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Tsukioka Yoshitoshi (aka Yoshitoshi), Japanese, (1839–1892)
The Peony Lantern and the Ghost of the Courtesan Otsuyu, 1891
Ink on Paper
14 9/16 in. x 9 7/8 in. (369.89 mm x 250.83 mm)


Object Type: Print
Technique: Wood-block Printing
Creation Place: Asia, Japan
Credit Line: Gift of Mrs. and Mr. Marer
Accession Number: 93.3.43


Full Title: New Forms of Thirty-six Ghosts: The Peony Lantern and the Ghost of the Courtesan Otsuyu

Commentary
Note: XXVII (p.72-3) of "Yoshitoshi's Thirty-six Ghosts."

Marks
On mat, in pencil: Marer 433. Artist's seal: Taiso. Signed: Yoshitoshi. Engraver:  (unknown). Printed:  1891.

Medium
Colored ink woodblock on paper; oban.

Object Description
Meiji period Japanese color woodblock print with an image of a beautiful woman and an old crone with a lamp made of peony flowers.

The Peony Lantern is a ghostly romance adapted from an old Chinese tale by the novelist Encho in 1884.  The chilling story was extremely popular and was dramatized in July 1892, the month Yoshitoshi died.  The troupe of Onoe Kikugoro V, a personal friend of Yoshitoshi, performed the play for several reasons.  Writing in Tokyo in the mid-1890's, Lafcadio Hearn mentions "I went to see the play; and Kikugoro made me familiar with a new variety of the pleasure of fear."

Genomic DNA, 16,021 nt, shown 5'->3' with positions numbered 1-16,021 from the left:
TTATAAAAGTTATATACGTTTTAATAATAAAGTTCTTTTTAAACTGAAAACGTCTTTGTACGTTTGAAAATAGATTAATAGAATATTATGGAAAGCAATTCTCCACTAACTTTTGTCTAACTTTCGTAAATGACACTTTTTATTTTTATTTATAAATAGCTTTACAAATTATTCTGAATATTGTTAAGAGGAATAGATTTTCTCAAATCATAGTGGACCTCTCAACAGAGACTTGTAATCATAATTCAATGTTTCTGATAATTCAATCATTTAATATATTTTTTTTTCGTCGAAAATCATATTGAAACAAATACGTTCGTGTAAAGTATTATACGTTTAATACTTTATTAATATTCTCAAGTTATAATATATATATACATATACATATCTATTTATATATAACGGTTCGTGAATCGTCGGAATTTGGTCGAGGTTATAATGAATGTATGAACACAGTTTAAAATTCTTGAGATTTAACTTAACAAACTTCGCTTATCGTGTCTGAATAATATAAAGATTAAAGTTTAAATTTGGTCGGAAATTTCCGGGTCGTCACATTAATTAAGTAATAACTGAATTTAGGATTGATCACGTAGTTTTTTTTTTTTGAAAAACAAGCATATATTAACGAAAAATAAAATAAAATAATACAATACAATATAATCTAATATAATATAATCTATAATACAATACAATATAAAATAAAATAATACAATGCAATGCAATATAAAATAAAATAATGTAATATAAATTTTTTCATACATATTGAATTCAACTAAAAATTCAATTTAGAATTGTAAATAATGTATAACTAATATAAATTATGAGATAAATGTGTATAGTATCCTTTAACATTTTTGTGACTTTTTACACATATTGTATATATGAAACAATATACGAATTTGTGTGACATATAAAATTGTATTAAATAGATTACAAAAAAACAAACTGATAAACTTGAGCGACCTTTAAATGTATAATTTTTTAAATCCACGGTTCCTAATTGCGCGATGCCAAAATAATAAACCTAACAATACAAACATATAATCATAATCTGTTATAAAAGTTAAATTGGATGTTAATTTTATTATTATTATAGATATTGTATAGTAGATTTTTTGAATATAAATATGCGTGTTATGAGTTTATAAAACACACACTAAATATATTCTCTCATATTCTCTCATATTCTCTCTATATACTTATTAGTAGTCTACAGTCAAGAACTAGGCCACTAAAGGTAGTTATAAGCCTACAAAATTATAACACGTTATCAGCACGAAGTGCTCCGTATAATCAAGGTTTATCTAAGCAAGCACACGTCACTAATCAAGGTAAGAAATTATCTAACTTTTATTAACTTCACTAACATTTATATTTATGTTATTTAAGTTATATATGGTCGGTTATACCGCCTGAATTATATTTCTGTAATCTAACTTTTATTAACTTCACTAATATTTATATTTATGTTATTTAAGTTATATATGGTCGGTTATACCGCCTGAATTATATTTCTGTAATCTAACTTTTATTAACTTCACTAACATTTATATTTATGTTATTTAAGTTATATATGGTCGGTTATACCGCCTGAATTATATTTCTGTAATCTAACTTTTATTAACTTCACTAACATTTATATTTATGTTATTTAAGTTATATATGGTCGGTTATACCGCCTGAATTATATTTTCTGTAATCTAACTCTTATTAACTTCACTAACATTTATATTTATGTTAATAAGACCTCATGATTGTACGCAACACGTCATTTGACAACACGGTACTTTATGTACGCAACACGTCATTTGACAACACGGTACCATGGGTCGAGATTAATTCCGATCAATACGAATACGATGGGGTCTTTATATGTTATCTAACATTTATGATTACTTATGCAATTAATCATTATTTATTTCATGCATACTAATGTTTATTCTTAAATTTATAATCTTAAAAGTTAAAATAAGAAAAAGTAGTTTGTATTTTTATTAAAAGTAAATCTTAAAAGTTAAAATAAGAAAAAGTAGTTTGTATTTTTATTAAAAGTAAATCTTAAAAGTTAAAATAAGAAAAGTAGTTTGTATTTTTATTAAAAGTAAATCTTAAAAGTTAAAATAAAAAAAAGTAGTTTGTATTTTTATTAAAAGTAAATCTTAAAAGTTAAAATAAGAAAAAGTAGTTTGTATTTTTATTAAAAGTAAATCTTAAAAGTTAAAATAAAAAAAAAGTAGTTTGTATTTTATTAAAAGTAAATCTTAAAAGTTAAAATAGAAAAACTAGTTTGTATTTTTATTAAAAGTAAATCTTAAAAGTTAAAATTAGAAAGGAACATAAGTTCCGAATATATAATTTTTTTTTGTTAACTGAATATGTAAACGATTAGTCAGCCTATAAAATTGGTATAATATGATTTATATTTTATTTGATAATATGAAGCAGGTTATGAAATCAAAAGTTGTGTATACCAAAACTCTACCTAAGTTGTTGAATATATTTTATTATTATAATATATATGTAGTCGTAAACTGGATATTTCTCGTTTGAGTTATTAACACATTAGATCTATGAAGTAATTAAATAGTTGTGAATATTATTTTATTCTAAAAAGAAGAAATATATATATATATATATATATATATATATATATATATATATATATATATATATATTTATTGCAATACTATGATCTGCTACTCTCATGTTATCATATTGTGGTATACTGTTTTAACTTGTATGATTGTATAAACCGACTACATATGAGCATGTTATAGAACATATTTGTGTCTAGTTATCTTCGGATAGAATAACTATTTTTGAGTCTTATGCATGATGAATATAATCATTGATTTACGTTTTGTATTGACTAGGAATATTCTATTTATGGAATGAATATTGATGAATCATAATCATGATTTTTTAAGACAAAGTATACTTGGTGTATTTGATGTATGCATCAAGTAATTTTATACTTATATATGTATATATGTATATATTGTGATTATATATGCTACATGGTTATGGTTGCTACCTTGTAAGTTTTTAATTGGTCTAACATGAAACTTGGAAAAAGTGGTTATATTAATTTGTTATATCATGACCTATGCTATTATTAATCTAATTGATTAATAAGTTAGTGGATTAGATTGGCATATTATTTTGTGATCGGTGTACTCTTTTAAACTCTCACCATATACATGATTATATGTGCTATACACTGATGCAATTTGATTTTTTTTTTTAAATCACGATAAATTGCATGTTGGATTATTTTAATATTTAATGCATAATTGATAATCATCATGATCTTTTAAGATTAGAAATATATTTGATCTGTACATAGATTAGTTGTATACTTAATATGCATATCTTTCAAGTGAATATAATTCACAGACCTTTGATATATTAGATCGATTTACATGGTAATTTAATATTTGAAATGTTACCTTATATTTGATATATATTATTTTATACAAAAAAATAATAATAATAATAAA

Tsuyu, or "Morning Dew," was the daughter of an influential samurai.  She fell in love with Shinzaburo, a handsome young man from the Nezu district of Tokyo (where Yoshitoshi lived for a time), as the result of a single meeting.  Prevented from seeing her again for some months, Shinzaburo was appalled to hear that she and her little maidservant,  Yone, had pined away and died.  He inscribed Tsuyu's name on a tablet and placed it in the Buddhist altar in his house.  On the evening of the Bon Festival of the Dead, two young ladies passed by his house carrying a beautiful lantern decorated with peony flowers for the festival.  They stopped and looked up at him; to his amazement he recognized Tsuyu and Yone.  He invited them in, and they explained they had not contacted him again as they had been told he had died.  As they talked, Shinzaburo found himself increasingly attracted to Tsuyu.  She and Yone continued to visit him every night, and she and Shinzaburo became lovers.

Shinzaburo's servant spied on his master one night and was terrified to see him talking to what appeared to be two animated corpses.  He went to a priest for help.  With difficulty the priest convinced Shinzaburo that he was in love with a ghost whose affection, though real, would drain away his life if he did not resist.  He gave Shinzaburo Buddhist texts to place on his windows and doors so that the spirits could not re-enter his house.  Thwarted, the ghosts threatened Shinzaburo's servant for several nights until, in desperation, he removed one of the texts.  The next morning Shinzaburo was found dead, his body entwined with the bones of the young woman.

In the print we see the cadaverous young ladies hurrying to their nightly meeting.  Yone carries the lantern decorated with artificial peonies that Shinzaburo discovers when he visits the cemetery on the priest's advice to determine who his charming guests really are.  Their robes are pale pastel shades and the printing is light, appropriate for these twilight creatures.

Stevenson, John.  Thirty-Six Ghosts.  Hong Kong:  Blue Tiger Books, 1992.

Publisher
Sasaki Toyokichi.

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